Even in the 1970s Temple used the critical Westcott-Hort text in Greek classes. It was created by heretics using the unbelieving theories of modern textual criticism and relying on corrupt manuscripts from Egypt in a day when heresy and heretical tampering with manuscripts was rife. We have documented this in Why We Hold to the King James Bible and The Modern Bible Version Hall of Shame. My Greek teacher at Temple taught us that both the critical Greek text and the Received Text, both the NASV and the KJV, are equally the preserved Word of God, though he did not inform us that the critical Greek and the NASV omit or question dozens of entire verses and thousands of words and did not explain how that two dramatically different Bibles could both be the preserved Word of God. He held the myth, which originated from Westcott, that the difference between the Received Greek Text and the Critical Text is only one-half page of text. He did not explain to us that the prominent editors of the UBS Greek New Testament third edition (e.g., Bruce Metzger, Kurt Aland, Matthew Black), which was our textbook, blatantly denied the infallible inspiration of the Scriptures and that one (Carlo Martini) was a New Age-tinged Roman Catholic cardinal. I only learned that important information later.
Modern textual criticism is founded on unbelieving principles, the most prominent of which is that the Scriptures have not been divinely preserved and that the alleged purest text--the Alexandrian--was lost to the churches for roughly 1,500 years until it was recovered by textual critics in the 19th century.
That type of thing is certainly death in the pot of any Bible-believing institution, because it destroys the authority of God’s Word.
As we have noted, Tennessee Temple began as a simple Bible training institute for Christian workers, but over the years the emphasis changed to education and even “scholarship” in a worldly sense. There was an emphasis on higher degrees and the accompanying pursuit of accreditation.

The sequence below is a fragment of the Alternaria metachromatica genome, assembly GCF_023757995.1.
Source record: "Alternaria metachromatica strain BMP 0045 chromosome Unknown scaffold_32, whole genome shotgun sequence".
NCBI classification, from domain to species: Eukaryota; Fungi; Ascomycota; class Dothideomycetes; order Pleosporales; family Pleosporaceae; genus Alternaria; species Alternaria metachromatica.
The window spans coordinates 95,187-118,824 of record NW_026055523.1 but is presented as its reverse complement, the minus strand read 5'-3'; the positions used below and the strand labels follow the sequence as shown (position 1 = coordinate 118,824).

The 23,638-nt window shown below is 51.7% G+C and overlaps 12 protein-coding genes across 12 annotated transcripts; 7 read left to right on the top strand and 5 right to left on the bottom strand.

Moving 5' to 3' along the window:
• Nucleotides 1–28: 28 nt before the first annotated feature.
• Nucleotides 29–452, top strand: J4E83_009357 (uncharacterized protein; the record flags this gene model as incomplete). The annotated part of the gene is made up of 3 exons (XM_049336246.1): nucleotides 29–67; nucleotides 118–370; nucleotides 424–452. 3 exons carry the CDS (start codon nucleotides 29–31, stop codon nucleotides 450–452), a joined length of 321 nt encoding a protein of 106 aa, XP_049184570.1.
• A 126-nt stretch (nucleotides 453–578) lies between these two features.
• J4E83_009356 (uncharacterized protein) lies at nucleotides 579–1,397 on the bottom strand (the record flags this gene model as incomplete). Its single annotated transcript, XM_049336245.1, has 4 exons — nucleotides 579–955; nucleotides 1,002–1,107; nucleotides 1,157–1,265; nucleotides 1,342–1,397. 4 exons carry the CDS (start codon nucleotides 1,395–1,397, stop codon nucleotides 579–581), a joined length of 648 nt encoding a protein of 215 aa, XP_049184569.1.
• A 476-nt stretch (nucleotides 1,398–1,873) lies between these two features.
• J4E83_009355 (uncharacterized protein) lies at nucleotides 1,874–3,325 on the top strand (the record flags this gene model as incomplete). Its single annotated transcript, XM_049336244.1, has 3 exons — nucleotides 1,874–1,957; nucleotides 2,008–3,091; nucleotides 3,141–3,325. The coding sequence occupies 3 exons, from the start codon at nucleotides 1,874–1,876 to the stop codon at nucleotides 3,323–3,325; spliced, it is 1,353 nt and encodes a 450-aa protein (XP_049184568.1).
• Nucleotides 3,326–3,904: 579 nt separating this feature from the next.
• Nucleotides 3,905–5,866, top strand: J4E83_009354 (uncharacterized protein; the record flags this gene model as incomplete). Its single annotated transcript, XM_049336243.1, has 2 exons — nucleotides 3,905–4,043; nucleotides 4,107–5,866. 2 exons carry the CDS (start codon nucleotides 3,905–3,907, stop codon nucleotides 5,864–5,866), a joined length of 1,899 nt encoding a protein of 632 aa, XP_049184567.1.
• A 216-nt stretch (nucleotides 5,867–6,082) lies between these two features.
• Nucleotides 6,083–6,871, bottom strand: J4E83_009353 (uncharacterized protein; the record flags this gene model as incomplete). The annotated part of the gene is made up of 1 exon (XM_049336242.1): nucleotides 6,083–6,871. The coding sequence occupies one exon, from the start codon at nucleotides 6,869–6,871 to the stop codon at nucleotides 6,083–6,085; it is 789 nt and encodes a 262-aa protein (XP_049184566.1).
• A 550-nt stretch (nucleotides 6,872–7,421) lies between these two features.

In 1979, two years after I graduated, Tennessee Temple became a “university.” In 1983, the school became accredited by the American Association of Bible Colleges, and in 2000, by the Transnational Association of Christian Colleges and Schools (TRACS), which is recognized by the U.S. Department of Education.
Scholarolatry does not refer to a love of study and learning; it refers to the pride of intellect and the pursuit of education that yokes the student into unscriptural associations.
The Word of God puts no premium on ignorance. There is absolutely nothing wrong with education and study and scholarship in a godly sense, and no one loves to study more than I do. For those who might charge me with encouraging ignorance, I invite you to consider my 6,000-volume personal library and to consider the intense research that went into the writing of books such as The Way of Life Encyclopedia of the Bible & Christianity, Things Hard to Be Understood, What Is the Emerging Church, The New Age Tower of Babel, Contemplative Mysticism, Faith vs. the Modern Bible Versions, Israel: Past Present and Future, the Advanced Bible Studies Series, and Keeping the Kids, to name a few.
Learning is important, and I do not criticize any effort a man can make to learn the Word of God more perfectly. Get all the degrees you can if your goal is the mastery of the Holy Bible and preparation for a fruitful ministry and if you are not disobeying the Scripture in the pursuit of those degrees. I refuse, though, to respect a man who is puffed up with his own conceit. I am not against seminary training in principle, but it is a fact that the bulk of seminary education today is the philosophical study of fallible man which results in uncertainty and foolish questionings instead of the practical study of God’s infallible Word which results in confidence in the Bible, settled truth, holiness of life, and humble discipleship.